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Album Review: Kieran Hebden & Steve Reid – NYC

October 24th, 2008 · 11 Comments · Alternative, Ambient, Best of 2008, Electronica, Folk/Acoustic, Music, post-rock, Prog, Psychedelia


Exile on ’25th Street’


NYC‘ is Kieran Hebden’s (aka Four Tet) fourth collaboration with veteran jazz drummer Steve Reid and while I won’t pretend that I have heard the other three, the word in the blogosphere is that this is the most equal of their partnerships, with Hebden given much more license to stamp his mark on the record. Certainly fans of Fridge and Four Tet would be foolish to overlook this, a beautiful and intensely atmospheric mini-album. Although I don’t have the cover artwork to hand it is impossible to listen to ‘NYC’ and not picture a seething, rain-lashed megatropolis. It’s a murky, cavernous record easily redolent of old Scorcese films: steam rising from man hole covers, pimps lurking in shadows, dealers dealin’ (to borrow from Bobby Gillespie). The percussive energy and gently building tensions and atmospherics make it less wilfully difficult than such jazz-electronica collaborations might lead you to expect.

It is interesting to note that while Four Tet’s most recent EP ‘Ringer’ sidestepped into more synthetic soundscapes, NYC is very much in line with the textures that made Hebden’s name: scuffed, jazzy rhythms; heavily-reverbed splices of acoustic guitar and piano; and a mulchy organic quality that once inspired the horror pigeonhole ‘folktronica’. But folk this isn’t, this is tranced-out bebop – rollicking, sweaty jazz augmented with synths and echo effects. It’s the kind of fuggy cinematic brew that should entice fans of David Holmes circa Let’s Get Killed, early DJ Shadow and DJ Krush (minus the hip hop esoterica), Amon Tobin, and Four Tet disciples from Pedro to Nostalgia 77.

The murky opener ‘Lyman Place’ is a bit of a red herring, as it’s probably the most abrasive track on the album – a pressure cooker of grinding bass loops and rusted-metal percussion. It’s a mood revisited on the dank, clunking ’25th Street’, which sounds like a network of subterranean pipes rattling and hissing into life, building into a lolloping groove. ‘1st & 1st’ sounds like a gritty 70s cop show theme tune pulled apart and doodled over with freestyle drumming and lots of electronic, dubby ephemera. ‘Arrival’, the album centrepiece, is a meditative, awakening but still somehow urban piece, augmented by shimmering synths, vibrating drones and Reid’s scattershot percussive improvisations. This stunning high is sustained into the bustling ‘Between B & C’ in which Hebden showers sparkling, sped-up synth fragments over a gorgeous piano groove. ‘Departure’ is Four Tet all over: loops of chime-like textures which simmer and subside while Reid grooves sporadically over the top, and occasional beams of pure Bladerunner synth shoot out from the speakers. It’s wonderful, heady, spectral stuff that gets better and better, both throughout its recording time and with each listen – an unexpected delight.

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11 responses so far ↓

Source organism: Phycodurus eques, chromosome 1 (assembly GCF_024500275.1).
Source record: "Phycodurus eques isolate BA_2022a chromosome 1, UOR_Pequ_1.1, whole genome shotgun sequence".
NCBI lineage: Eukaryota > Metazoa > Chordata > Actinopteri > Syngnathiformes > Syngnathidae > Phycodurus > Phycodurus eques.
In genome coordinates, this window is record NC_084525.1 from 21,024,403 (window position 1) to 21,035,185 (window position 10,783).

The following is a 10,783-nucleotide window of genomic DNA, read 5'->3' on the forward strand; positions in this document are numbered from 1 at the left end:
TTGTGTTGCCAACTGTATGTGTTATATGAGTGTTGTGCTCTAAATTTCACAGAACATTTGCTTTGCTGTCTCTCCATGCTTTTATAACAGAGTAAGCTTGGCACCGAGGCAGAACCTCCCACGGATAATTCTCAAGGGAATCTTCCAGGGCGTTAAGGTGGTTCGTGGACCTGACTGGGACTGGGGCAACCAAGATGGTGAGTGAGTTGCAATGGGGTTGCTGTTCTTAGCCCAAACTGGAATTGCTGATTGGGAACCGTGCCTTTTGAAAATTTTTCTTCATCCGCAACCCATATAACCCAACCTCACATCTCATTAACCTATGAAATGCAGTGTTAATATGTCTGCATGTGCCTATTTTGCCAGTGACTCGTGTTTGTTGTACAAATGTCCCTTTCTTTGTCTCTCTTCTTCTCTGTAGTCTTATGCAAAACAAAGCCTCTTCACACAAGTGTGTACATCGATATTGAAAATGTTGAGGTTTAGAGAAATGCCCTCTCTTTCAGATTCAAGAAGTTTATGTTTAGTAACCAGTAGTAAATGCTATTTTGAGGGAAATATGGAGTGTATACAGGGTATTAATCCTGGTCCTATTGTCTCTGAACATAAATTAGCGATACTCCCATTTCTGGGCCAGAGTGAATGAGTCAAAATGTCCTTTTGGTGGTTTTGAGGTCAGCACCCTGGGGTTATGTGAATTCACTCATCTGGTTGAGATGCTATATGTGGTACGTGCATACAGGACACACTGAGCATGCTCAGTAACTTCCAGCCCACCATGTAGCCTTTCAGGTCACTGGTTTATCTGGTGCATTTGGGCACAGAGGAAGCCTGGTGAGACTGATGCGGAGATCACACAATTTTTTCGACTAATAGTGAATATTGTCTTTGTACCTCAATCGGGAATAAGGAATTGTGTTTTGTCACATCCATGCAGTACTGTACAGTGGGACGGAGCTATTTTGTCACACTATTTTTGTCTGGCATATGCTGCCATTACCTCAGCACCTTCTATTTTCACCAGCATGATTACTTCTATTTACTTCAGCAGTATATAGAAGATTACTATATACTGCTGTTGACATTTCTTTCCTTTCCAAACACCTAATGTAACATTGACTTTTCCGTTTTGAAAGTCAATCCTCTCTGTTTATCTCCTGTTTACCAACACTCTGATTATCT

• 1 William Rycroft // Oct 25, 2008 at 10:41 am

    Enticing. I liked the first couple of Four Tet albums but haven’t heard any of his work with Steve Reid. Maybe I should give this a go.

  • 2 James Dalrymple // Oct 25, 2008 at 12:21 pm

    Hi William,
    It’s certainly not as challenging as you might believe. Both Jazz and electronica can be quite knotty and impenetratable at times – and while this record has it’s moments like that, it slowly unfolds into a thing of great beauty and atmosphere.

  • 3 William Rycroft // Oct 25, 2008 at 1:11 pm


  • 4 James Dalrymple // Oct 25, 2008 at 1:24 pm

    what’s in your stereo at the moment William?

  • 5 William Rycroft // Oct 27, 2008 at 11:04 pm

    Margot and Nuclear So and So’s
    and High Places
    I’m new to both so just sampling them at the moment. As an electronica boy you may be tempted by High Places. Margot… are a bit like a folky Arcade Fire so far. Still, early days. How about you?

  • 6 James Dalrymple // Oct 28, 2008 at 7:49 am

    I quite like what i’ve heard of High Places so far, but i’ve not committed myself to getting it. Will you be posting a review? I haven’t heard Margot and Nuclear So and So’s, i’ll check it out.

    As for me, just what i’ve written about on the site really. I’m also tempted to get the Department of Eagles album and Fujiya & Miyagi but i’m on holiday next week so I won’t be posting reviews for some time I reckon.

  • 7 William Rycroft // Oct 28, 2008 at 10:13 am

    I’m away too soon so I’ll post some reviews if I can get my act together. Margot’s album comes in two formats after a dispute with their record company; the label sanctioned Not Animal and the bands preferred Animal! on vinyl. I’ve only heard the first so far.

    Have a good holiday.

  • 8 William Rycroft // Oct 28, 2008 at 8:06 pm

    Speaking of Department of Eagles I’m sure you’ve seen this already but if you haven’t, then enjoy:

  • 9 James Dalrymple // Oct 28, 2008 at 8:22 pm

    Cheers William – useful link !

  • 10 The devil in the detail // Mar 29, 2009 at 8:44 am

    […] Hebden has since reverted to earthier textures with jazz drummer Steve Reid on their fine ‘NYC‘ collaboration. Boards of Canada – the other, much-imitated custodians of the electronica […]

  • 11 Put through the ringer // Apr 16, 2009 at 2:20 pm

    […] Reid collaborations. If you like this, you certainly should check out 2008 collaboration ‘NYC’. I particularly enjoy listening to these unhurried mood pieces as an antidotal soundtrack to a trip […]

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